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Buying and Selling the Best Tech

May 8th, 2018

If you’ve decided to buy some new tech, here is a guide to help you have the best tech buying experience.


So, you’ve decided you need a new widget.  For a variety of really good reasons, your widget is now inferior.  However, you now face the daunting task of entering into the sales cycle.  You will become a buyer.  You will interact with a sales team, either online or in-person.  You will try to avoid common pitfalls.  Here is a potential guide:

The Best Buying Experience

Modern buyers have more information at their fingers that ever before.  We live in a digitally-driven society where over half of consumers do their own initial research on products and services.  Companies need tech savvy sales teams to engage customers in their sales journeys and buying experiences.  And the best buying experiences include an understanding of the buyer’s motives and the buyer’s environment.

Best Questions to Ask a Buyer

So, how does a tech savvy sales team discover your (the buyer’s) motives and environments?  By asking lots and lots of questions, recording the answers, and identifying your core needs.  Tony Alessandra, in his HubSpot post, “38 Sales Questions To Quickly Identify Your Customer’s Core Needs,” shares:

Today’s buyers are complex. They have confusing wants and needs. They’re strapped for time. They’re hesitant to share information — yet have endless access to product details online.

To provide value to these modern buyers, we need to ask good sales questions. Whether you’re new to sales and looking for a go-to list of sales qualification questions or a manager looking to test new questions with your team, this list of great sales questions to ask customers will help you identify their core needs.

Then, you can customize your sales presentations and pitches to their specific circumstances.

He gives his list of Best Sales Questions, including his Top Ten below:

  1. What are your short-term goals? Long-term goals?
  2. What does this purchase mean to you? What does it mean to your company?
  3. What is your boss hoping to accomplish in the next year?
  4. How do your team objectives play into your department’s strategy?
  5. What do you perceive as your greatest strength? Weakness?
  6. How does your company evaluate the potential of new products or services?
  7. Who has your business now? Why did you choose that vendor?
  8. What are your buying criteria and success criteria?
  9. Where would you put the emphasis regarding price, quality, and service?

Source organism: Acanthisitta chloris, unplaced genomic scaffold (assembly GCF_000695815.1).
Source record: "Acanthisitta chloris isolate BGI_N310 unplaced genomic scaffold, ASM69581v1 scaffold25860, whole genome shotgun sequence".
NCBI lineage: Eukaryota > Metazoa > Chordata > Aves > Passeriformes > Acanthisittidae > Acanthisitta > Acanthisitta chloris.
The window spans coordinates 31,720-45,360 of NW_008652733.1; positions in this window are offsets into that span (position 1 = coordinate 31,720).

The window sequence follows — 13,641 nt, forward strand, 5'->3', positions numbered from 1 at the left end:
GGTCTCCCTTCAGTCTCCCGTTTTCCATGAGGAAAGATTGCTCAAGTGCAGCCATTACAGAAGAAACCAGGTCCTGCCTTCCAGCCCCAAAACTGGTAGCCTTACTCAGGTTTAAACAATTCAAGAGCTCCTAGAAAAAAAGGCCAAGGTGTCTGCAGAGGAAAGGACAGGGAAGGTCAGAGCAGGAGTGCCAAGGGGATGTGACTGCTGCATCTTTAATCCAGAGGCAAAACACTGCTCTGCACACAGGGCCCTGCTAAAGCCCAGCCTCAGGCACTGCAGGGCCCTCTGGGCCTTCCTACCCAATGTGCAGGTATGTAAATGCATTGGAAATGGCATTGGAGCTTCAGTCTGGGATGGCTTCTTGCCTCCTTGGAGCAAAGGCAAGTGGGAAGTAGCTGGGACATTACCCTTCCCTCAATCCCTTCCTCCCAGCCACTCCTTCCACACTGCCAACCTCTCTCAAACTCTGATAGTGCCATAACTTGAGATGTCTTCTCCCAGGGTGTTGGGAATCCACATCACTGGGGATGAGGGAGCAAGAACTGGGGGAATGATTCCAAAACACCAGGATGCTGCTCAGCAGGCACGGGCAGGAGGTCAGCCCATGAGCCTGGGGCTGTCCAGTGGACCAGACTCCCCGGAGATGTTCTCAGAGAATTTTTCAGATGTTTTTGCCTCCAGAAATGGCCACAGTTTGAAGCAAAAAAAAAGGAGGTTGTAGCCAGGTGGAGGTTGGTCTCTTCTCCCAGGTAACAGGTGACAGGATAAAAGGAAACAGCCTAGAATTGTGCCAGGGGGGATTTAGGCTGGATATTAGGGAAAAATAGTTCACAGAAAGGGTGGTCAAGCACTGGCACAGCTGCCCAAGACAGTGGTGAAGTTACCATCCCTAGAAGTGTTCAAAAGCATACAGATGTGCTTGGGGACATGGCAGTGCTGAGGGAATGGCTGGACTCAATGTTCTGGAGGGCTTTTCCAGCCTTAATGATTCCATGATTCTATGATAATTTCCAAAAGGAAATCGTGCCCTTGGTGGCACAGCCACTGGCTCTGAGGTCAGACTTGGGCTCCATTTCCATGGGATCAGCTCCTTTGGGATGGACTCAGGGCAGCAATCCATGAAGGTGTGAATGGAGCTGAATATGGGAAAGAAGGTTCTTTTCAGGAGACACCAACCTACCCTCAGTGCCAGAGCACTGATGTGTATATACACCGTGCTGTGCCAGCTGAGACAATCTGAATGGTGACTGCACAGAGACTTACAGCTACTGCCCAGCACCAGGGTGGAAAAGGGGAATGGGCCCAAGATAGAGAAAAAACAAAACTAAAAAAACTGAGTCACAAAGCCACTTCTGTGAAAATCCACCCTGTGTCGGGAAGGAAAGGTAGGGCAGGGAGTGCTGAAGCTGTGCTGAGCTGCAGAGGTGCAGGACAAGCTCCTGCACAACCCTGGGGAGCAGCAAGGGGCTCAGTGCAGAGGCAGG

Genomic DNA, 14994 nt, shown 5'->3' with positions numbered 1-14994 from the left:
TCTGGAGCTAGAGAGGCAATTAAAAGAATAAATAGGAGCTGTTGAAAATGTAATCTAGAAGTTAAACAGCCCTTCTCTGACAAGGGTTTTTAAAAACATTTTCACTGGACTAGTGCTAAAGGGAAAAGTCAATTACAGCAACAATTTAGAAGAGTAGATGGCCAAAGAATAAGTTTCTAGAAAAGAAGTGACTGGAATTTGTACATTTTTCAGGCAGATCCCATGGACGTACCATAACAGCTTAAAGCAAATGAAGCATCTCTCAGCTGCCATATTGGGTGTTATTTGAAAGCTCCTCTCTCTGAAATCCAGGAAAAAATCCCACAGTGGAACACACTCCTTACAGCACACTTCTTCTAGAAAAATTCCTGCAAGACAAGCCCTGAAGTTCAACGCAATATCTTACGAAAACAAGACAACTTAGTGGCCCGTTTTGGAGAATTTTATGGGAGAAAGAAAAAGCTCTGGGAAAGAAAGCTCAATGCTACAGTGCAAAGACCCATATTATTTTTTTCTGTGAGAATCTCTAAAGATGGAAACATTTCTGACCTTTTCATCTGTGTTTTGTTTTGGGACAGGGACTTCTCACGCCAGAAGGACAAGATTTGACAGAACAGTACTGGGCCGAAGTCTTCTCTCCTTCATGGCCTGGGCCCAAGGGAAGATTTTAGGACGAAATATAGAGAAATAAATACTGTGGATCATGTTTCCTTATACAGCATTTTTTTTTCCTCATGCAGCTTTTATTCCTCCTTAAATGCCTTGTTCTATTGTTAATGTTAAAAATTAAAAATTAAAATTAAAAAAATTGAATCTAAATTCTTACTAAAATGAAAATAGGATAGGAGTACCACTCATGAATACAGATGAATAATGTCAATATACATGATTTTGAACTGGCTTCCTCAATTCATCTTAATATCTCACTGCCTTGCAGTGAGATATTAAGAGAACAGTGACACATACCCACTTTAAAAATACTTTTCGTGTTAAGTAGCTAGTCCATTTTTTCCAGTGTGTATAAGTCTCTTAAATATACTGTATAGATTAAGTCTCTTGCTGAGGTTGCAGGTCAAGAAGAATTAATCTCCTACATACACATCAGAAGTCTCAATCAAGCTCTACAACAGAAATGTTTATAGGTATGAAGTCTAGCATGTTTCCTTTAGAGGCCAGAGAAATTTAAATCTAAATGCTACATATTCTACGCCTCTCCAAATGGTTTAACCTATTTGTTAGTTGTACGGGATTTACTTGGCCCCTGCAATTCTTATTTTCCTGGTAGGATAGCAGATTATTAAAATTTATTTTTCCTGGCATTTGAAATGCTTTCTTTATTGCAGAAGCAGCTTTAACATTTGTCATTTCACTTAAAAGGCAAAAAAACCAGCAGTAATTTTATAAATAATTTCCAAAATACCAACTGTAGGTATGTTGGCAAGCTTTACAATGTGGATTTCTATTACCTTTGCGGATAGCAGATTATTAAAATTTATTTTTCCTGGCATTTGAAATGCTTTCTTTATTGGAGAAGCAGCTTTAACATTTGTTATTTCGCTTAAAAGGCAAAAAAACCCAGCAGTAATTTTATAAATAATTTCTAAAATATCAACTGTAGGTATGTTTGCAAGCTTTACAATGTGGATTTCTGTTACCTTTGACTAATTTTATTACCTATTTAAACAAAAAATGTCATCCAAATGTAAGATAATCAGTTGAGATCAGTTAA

10. What level of service are you looking for?

So, as you engage in a sales meeting while shopping for your new widget, be prepared to answer some form of the above questions.

Buying Tech Pitfalls

Many buyers are lured by the lust of new and shiny tech.  Especially when conducting online research, the hype can cause common sense to flee.  But remember that a product name or the bottom-line does not necessarily equate to the best deal or best buying experience.  David Nield, in his article, “5 Stupid Mistakes to Avoid When Buying New Tech,” shares those common mistakes that can lead to a heavy dose of buyer’s remorse.

  • You don’t check when the next upgrade is due. Consumer tech upgrades quickly.  Some are on a regular upgrade cycle, like the iPhone.  Some are not.  As a tech buyer, make sure that you do some digging and research to learn the product cycle of your intended purchase.  Check out what’s in the pipeline to determine if any of your desired features are just waiting to be released in the next upgrade.
  • You don’t check compatibility. Regardless of the age of the tech, you need to make sure that your old gear is compatible with your new gear.  If in doubt, do some web research or make a phone call to ask follow-up questions.
  • You don’t do research. Again, new and shiny may catch your eye, but those gadgets may not be the best fit for what you really need.  If you have any doubt, sleep on it and do your research.
  • You don’t spend enough on the tech. While we all like a bargain and a lean budget, there are times when spending more upfront will you save you money in the long run.  Of course, this depends on the tech you are purchasing.  So, revisit Mistake #3 and do more research to determine the best values.
  • You don’t shop around. The web makes it so easy for consumers to do comparison shopping.  There are many websites and apps to help you track prices and sales.  Be patient, do your research, and nail a great deal.

The Bottom-line

Hopefully, you’ve just learned that the bottom-line is not always the most important value point when buying new tech.  Our hope is that you would enjoy the buying experience with a professional and personable sales team (like the AV Bend Team).  And through our guidance, you would purchase AV tech that is the best match for your needs.

Thanks for reading!

The AV Bend Team

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